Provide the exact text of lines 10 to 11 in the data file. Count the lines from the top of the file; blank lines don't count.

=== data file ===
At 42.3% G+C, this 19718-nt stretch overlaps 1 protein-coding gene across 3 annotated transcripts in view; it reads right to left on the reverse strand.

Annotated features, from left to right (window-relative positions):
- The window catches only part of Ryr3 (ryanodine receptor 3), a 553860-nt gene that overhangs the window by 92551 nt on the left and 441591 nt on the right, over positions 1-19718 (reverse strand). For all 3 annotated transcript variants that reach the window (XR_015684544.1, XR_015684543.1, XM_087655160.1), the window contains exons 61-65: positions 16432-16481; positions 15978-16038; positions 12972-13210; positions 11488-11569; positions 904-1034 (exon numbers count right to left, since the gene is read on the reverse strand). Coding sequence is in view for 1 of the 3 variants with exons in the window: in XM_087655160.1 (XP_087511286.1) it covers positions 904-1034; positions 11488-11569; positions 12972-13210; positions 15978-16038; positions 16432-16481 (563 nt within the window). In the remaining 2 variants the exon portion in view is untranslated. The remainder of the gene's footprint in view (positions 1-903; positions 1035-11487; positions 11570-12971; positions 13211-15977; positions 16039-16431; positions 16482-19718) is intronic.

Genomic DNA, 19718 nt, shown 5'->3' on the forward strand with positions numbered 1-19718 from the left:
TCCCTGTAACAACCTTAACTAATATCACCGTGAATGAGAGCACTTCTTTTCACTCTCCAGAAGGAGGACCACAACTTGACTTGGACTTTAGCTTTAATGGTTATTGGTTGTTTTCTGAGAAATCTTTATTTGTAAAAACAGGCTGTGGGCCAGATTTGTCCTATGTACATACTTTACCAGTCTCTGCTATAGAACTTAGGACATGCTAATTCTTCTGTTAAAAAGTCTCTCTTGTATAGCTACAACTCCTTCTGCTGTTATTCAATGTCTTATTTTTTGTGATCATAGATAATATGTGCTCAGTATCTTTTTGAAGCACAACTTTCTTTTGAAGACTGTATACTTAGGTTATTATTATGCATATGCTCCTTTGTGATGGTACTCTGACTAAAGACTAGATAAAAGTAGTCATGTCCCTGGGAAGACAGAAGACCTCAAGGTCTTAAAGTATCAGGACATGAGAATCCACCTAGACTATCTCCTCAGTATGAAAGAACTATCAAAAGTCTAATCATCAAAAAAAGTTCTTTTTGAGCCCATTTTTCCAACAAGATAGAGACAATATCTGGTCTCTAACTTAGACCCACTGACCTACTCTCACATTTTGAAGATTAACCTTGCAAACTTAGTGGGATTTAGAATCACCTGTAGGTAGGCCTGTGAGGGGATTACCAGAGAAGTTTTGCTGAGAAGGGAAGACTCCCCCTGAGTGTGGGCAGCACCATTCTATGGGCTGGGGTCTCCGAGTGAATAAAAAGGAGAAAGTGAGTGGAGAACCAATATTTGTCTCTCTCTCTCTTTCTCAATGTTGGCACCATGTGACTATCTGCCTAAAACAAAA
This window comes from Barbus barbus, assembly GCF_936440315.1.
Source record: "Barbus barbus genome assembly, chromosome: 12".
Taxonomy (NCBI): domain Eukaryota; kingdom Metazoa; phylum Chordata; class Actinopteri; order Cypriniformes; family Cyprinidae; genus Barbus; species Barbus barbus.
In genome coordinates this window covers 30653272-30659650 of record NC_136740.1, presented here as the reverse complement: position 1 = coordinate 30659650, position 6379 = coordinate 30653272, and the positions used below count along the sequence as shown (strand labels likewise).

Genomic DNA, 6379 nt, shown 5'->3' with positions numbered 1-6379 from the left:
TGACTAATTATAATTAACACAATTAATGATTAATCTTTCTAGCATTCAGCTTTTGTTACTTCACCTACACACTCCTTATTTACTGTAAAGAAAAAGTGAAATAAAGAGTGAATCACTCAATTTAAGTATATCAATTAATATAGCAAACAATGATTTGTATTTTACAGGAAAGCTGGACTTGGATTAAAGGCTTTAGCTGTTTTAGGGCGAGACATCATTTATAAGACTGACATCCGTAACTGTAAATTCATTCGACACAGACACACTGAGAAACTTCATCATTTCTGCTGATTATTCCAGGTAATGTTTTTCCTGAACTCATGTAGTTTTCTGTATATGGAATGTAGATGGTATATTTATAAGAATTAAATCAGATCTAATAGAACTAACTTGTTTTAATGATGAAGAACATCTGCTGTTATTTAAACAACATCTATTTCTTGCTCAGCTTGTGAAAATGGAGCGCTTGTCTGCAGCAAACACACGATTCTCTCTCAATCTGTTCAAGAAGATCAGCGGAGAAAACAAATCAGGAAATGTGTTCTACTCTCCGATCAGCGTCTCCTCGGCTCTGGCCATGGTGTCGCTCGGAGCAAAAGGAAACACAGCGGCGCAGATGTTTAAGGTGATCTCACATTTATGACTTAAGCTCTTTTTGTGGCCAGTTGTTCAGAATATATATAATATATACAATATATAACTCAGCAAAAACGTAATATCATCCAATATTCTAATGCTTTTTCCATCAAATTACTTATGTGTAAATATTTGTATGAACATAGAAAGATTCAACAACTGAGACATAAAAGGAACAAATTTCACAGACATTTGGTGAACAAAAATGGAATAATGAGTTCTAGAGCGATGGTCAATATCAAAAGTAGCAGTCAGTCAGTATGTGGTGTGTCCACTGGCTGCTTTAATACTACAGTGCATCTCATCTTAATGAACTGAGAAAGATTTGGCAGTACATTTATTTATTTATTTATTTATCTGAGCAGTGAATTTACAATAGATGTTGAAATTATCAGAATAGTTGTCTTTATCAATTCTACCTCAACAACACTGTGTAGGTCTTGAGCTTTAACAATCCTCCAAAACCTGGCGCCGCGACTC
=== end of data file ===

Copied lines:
Genomic DNA, 6379 nt, shown 5'->3' with positions numbered 1-6379 from the left:
TGACTAATTATAATTAACACAATTAATGATTAATCTTTCTAGCATTCAGCTTTTGTTACTTCACCTACACACTCCTTATTTACTGTAAAGAAAAAGTGAAATAAAGAGTGAATCACTCAATTTAAGTATATCAATTAATATAGCAAACAATGATTTGTATTTTACAGGAAAGCTGGACTTGGATTAAAGGCTTTAGCTGTTTTAGGGCGAGACATCATTTATAAGACTGACATCCGTAACTGTAAATTCATTCGACACAGACACACTGAGAAACTTCATCATTTCTGCTGATTATTCCAGGTAATGTTTTTCCTGAACTCATGTAGTTTTCTGTATATGGAATGTAGATGGTATATTTATAAGAATTAAATCAGATCTAATAGAACTAACTTGTTTTAATGATGAAGAACATCTGCTGTTATTTAAACAACATCTATTTCTTGCTCAGCTTGTGAAAATGGAGCGCTTGTCTGCAGCAAACACACGATTCTCTCTCAATCTGTTCAAGAAGATCAGCGGAGAAAACAAATCAGGAAATGTGTTCTACTCTCCGATCAGCGTCTCCTCGGCTCTGGCCATGGTGTCGCTCGGAGCAAAAGGAAACACAGCGGCGCAGATGTTTAAGGTGATCTCACATTTATGACTTAAGCTCTTTTTGTGGCCAGTTGTTCAGAATATATATAATATATACAATATATAACTCAGCAAAAACGTAATATCATCCAATATTCTAATGCTTTTTCCATCAAATTACTTATGTGTAAATATTTGTATGAACATAGAAAGATTCAACAACTGAGACATAAAAGGAACAAATTTCACAGACATTTGGTGAACAAAAATGGAATAATGAGTTCTAGAGCGATGGTCAATATCAAAAGTAGCAGTCAGTCAGTATGTGGTGTGTCCACTGGCTGCTTTAATACTACAGTGCATCTCATCTTAATGAACTGAGAAAGATTTGGCAGTACATTTATTTATTTATTTATTTATCTGAGCAGTGAATTTACAATAGATGTTGAAATTATCAGAATAGTTGTCTTTATCAATTCTACCTCAACAACACTGTGTAGGTCTTGAGCTTTAACAATCCTCCAAAACCTGGCGCCGCGACTC